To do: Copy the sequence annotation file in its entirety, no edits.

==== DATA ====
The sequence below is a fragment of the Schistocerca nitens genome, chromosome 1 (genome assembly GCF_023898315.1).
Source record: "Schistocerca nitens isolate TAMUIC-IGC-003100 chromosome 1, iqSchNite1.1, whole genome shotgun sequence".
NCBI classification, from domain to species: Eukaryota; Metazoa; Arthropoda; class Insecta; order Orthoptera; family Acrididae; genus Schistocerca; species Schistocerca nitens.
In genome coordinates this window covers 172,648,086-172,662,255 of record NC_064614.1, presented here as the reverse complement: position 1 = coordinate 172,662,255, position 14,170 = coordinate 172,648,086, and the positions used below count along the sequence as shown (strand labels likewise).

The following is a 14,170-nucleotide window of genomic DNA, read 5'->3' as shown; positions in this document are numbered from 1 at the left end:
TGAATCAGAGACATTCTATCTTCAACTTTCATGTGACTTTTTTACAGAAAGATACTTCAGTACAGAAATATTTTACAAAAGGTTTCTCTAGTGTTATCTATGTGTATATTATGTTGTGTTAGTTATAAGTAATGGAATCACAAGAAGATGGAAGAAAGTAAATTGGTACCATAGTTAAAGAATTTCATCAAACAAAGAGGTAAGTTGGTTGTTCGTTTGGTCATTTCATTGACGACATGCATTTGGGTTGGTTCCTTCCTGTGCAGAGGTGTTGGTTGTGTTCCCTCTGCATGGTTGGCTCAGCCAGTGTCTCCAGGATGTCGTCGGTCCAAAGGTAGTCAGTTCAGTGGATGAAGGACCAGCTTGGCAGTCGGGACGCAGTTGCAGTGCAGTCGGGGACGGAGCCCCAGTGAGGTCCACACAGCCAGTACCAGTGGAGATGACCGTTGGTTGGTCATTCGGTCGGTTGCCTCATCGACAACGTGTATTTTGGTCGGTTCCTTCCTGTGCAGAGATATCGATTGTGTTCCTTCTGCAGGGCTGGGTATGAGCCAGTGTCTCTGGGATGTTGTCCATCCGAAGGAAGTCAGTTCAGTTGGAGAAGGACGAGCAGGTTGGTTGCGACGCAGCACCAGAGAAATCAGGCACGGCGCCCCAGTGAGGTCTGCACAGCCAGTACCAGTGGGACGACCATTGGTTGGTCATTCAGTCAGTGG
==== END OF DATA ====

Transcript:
The sequence below is a fragment of the Schistocerca nitens genome, chromosome 1 (genome assembly GCF_023898315.1).
Source record: "Schistocerca nitens isolate TAMUIC-IGC-003100 chromosome 1, iqSchNite1.1, whole genome shotgun sequence".
NCBI classification, from domain to species: Eukaryota; Metazoa; Arthropoda; class Insecta; order Orthoptera; family Acrididae; genus Schistocerca; species Schistocerca nitens.
In genome coordinates this window covers 172,648,086-172,662,255 of record NC_064614.1, presented here as the reverse complement: position 1 = coordinate 172,662,255, position 14,170 = coordinate 172,648,086, and the positions used below count along the sequence as shown (strand labels likewise).

The following is a 14,170-nucleotide window of genomic DNA, read 5'->3' as shown; positions in this document are numbered from 1 at the left end:
TGAATCAGAGACATTCTATCTTCAACTTTCATGTGACTTTTTTACAGAAAGATACTTCAGTACAGAAATATTTTACAAAAGGTTTCTCTAGTGTTATCTATGTGTATATTATGTTGTGTTAGTTATAAGTAATGGAATCACAAGAAGATGGAAGAAAGTAAATTGGTACCATAGTTAAAGAATTTCATCAAACAAAGAGGTAAGTTGGTTGTTCGTTTGGTCATTTCATTGACGACATGCATTTGGGTTGGTTCCTTCCTGTGCAGAGGTGTTGGTTGTGTTCCCTCTGCATGGTTGGCTCAGCCAGTGTCTCCAGGATGTCGTCGGTCCAAAGGTAGTCAGTTCAGTGGATGAAGGACCAGCTTGGCAGTCGGGACGCAGTTGCAGTGCAGTCGGGGACGGAGCCCCAGTGAGGTCCACACAGCCAGTACCAGTGGAGATGACCGTTGGTTGGTCATTCGGTCGGTTGCCTCATCGACAACGTGTATTTTGGTCGGTTCCTTCCTGTGCAGAGATATCGATTGTGTTCCTTCTGCAGGGCTGGGTATGAGCCAGTGTCTCTGGGATGTTGTCCATCCGAAGGAAGTCAGTTCAGTTGGAGAAGGACGAGCAGGTTGGTTGCGACGCAGCACCAGAGAAATCAGGCACGGCGCCCCAGTGAGGTCTGCACAGCCAGTACCAGTGGGACGACCATTGGTTGGTCATTCAGTCAGTGG